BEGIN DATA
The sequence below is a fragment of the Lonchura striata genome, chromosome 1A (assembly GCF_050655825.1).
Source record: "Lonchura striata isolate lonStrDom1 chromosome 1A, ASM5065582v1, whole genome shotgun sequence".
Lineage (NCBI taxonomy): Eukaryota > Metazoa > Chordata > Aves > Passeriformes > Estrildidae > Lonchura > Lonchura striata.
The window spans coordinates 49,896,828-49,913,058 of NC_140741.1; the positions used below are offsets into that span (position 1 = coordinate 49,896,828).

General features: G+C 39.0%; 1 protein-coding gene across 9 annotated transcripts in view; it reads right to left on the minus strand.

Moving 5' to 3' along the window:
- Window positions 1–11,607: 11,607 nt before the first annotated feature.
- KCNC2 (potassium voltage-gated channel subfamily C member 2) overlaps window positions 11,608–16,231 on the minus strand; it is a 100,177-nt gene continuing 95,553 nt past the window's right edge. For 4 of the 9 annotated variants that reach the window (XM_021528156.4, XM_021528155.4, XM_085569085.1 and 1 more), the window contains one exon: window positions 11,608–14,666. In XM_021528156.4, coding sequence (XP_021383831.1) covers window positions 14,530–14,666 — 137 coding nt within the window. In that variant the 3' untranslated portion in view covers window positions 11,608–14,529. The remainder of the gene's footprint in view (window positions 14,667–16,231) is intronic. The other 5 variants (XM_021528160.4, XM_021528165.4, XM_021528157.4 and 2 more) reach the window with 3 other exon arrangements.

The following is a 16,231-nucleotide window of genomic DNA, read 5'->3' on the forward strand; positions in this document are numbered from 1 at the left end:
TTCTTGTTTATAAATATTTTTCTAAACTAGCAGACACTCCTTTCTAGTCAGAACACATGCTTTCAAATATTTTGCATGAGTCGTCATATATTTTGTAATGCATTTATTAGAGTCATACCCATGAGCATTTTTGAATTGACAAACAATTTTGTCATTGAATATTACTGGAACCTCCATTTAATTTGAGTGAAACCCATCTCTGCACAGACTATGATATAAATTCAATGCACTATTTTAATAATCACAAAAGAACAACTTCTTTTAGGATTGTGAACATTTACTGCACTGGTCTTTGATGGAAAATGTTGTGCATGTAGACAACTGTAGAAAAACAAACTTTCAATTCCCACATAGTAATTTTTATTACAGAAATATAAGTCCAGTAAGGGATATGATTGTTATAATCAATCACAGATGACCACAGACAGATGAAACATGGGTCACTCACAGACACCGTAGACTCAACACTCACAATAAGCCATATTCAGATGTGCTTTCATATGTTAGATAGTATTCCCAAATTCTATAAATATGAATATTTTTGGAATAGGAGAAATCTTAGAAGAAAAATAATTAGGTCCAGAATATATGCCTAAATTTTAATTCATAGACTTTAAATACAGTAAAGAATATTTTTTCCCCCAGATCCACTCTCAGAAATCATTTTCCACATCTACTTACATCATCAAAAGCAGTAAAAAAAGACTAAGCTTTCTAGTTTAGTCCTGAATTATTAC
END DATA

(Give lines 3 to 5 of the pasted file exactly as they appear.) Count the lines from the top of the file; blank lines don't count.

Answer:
Lineage (NCBI taxonomy): Eukaryota > Metazoa > Chordata > Aves > Passeriformes > Estrildidae > Lonchura > Lonchura striata.
The window spans coordinates 49,896,828-49,913,058 of NC_140741.1; the positions used below are offsets into that span (position 1 = coordinate 49,896,828).

General features: G+C 39.0%; 1 protein-coding gene across 9 annotated transcripts in view; it reads right to left on the minus strand.